Since the beginning of civilization we have been curious about why a person behaves as they do. When it comes to criminal behaviour, this curiosity deepens, and we have become obsessed. But what compels us to want to dwell inside the mind of a killer?
There are three reasons why our nation can’t get enough of true crime.
- People like to gawk at terrible things to reassure themselves that they are safe;
- Most true crimes on TV and in books are offered as a puzzle that people want to solve. This gives us a sense of closure.
- It is also a challenge that stimulates the brain.
Turns out, these three experiences in combination can become addictive. So, it is easy to believe that you want to follow a career in criminal profiling – but truth is, that the reality is far from the television shows.
Secondly, while a career in forensic psychology is quickly climbing the ladder of popularity, it is important to note that there are less than 50 forensic psychologists actually practicing in Australia, and the demand the job isn’t growing.
Before we tell you the difference between Criminal Psychology vs. Forensic Psychology we want to clarify that you’ll need to be pretty mathematically minded to enter either of these fields. To land a role you’ll need to study psychology; and keeping in mind that you will need to do at least Honours to become an accredited psychologist (adding one or more year(s) to your degree) this is in total a 7 year course.
If you have kept reading, you must be pretty damn determined for a life of solving crime. Clearly a competitive field, one way to get your foot in the door is aiming toward a role within the Australian government justice system and looking into criminal psychology. If you take this route, during your compulsory student supervision time we recommend working in your state’s justice system. This will see you working in something very similar to forensic psychology and once you are within the justice system you can see what roles/requirements are out there for forensic psychology.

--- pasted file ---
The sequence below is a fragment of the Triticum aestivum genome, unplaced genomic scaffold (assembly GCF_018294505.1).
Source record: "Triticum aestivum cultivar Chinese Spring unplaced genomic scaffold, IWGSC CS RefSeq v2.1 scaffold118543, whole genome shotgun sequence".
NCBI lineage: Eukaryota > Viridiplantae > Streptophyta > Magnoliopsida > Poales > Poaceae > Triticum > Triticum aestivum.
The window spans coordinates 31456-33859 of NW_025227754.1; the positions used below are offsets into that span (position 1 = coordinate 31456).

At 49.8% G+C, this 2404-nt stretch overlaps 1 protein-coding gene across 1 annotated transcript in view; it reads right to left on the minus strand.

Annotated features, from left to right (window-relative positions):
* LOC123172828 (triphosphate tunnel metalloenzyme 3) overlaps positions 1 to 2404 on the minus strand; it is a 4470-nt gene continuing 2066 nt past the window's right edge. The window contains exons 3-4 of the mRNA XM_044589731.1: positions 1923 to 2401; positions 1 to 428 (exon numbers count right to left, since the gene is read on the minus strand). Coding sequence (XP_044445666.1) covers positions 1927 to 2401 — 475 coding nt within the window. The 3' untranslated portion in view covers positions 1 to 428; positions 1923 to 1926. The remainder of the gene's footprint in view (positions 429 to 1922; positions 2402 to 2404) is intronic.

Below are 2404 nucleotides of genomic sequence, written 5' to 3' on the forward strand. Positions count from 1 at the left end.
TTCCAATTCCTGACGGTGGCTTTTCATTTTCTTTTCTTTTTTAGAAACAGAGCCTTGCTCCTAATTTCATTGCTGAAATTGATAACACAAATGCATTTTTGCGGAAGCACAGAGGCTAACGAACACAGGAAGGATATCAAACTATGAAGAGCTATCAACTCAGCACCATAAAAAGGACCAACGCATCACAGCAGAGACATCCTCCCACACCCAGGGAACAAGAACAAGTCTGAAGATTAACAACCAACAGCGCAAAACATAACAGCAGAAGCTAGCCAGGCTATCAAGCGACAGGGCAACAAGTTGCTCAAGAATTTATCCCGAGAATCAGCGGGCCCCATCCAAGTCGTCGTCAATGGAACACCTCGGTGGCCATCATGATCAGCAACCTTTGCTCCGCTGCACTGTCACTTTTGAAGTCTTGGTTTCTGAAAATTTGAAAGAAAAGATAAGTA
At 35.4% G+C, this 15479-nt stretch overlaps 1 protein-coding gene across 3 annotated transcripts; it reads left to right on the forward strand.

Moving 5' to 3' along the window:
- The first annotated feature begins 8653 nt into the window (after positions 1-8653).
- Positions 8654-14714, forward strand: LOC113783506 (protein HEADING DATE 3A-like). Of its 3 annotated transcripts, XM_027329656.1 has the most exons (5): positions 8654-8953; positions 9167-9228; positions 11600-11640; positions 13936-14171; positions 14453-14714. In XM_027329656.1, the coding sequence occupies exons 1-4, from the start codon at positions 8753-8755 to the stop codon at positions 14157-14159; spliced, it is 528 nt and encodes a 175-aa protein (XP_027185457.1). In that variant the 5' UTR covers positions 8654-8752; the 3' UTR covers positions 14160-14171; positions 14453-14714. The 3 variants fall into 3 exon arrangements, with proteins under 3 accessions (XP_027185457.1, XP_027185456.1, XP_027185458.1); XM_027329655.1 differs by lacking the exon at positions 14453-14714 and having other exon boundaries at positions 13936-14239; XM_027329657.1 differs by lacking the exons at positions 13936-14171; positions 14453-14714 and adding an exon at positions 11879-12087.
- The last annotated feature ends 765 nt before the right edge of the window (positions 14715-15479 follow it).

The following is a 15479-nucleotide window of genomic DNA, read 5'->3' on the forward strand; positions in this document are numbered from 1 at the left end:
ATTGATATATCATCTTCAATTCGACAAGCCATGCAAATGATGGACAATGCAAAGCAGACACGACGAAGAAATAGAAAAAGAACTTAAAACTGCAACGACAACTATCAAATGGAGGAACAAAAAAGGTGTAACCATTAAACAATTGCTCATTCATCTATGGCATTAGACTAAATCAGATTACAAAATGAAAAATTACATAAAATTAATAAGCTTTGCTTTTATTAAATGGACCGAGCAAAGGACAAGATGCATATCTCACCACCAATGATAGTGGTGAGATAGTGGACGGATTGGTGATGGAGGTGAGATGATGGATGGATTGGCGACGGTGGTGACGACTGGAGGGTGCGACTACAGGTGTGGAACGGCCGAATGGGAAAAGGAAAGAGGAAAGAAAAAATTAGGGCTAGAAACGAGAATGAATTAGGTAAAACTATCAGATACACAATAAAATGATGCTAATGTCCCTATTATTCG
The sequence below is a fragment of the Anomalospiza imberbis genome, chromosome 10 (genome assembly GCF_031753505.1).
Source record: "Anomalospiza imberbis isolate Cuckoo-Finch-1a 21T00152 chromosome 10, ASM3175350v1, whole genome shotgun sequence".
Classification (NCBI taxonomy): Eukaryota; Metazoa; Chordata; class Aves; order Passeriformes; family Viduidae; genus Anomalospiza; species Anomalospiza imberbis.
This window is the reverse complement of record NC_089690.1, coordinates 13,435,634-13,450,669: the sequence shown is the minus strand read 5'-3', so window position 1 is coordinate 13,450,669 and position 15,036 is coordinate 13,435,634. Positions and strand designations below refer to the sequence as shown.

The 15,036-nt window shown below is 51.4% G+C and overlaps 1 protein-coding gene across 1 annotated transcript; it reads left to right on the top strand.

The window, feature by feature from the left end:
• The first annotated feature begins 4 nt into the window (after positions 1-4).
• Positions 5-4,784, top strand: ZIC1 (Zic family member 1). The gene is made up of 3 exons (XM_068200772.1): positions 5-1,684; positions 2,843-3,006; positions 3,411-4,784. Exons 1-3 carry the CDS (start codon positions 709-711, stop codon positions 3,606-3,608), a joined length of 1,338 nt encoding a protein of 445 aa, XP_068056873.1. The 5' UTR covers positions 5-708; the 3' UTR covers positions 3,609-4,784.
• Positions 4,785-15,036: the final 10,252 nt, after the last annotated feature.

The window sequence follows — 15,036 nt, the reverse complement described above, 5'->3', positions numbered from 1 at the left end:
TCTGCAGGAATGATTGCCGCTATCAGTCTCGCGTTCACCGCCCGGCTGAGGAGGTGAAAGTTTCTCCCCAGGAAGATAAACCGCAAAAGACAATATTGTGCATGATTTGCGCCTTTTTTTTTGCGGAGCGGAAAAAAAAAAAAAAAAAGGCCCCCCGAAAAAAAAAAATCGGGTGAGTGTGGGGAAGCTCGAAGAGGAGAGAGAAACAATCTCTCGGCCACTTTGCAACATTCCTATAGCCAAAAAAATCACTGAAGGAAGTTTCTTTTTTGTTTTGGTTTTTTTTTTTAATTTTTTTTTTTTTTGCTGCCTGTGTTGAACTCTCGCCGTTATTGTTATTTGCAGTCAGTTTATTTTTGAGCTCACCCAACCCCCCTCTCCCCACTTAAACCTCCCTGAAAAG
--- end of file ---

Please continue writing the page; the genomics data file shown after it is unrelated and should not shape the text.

Criminal Psychology vs. Forensic Psychology
Criminal psychology is the field of psychology which focuses on criminals and criminal behaviour with the aim of understanding why criminals commit crimes.
The role of a criminal psychologist extends to assessing offenders and their risk of reoffending (this will affect their sentencing in court) and so, they will commonly be used to provide expert testimonies in court. But what does this mean? Well, for example if someone starts a bushfire, a criminal psychologist will look to determine the motivation, intention and likelihood of them doing it again.
Another important part of the job is their ability to help a police investigation narrow down the search for the perpetrator of a crime. A profile which can provide an age range, type of employment, marital status and education and behavioural information can be of great benefit to police in their hunt. But a criminal profile can go further into detail than this, an understanding of the psychology of an offender can also bring insights into how they may have behaved at the crime scene. For example, whether they have taken items from the scene or from the victim directly, why they may have done this and what they may have done with them.
Ok… so to be clear, the label of ‘criminal psychology‘ is often used interchangeably with ‘forensic psychology’ and while there is some overlap there are also some clear differences in the two disciplines.
Forensic psychologists primarily provide their expertise within the criminal justice system where they apply their knowledge to criminal investigation and law.
While this can involve aspects of profiling and developing a criminal profile within an investigation, forensic psychologists spend most of their time in the judicial system and are not often directly involved in assisting law enforcement in solving a crime or hunting down a criminal. They are employed in a variety of areas, including:
- Courts and other tribunals.
- Mental health (both general services and forensic mental health services).
- Corrections (adult and juvenile, prisons and community).
- Child protection.
- Family services (e.g., family violence counselling services, parent training programs).
- Alcohol and other drug services.
- Rehabilitation services (e.g., pain clinics, head injury services).
- Academia, research and policy organisations.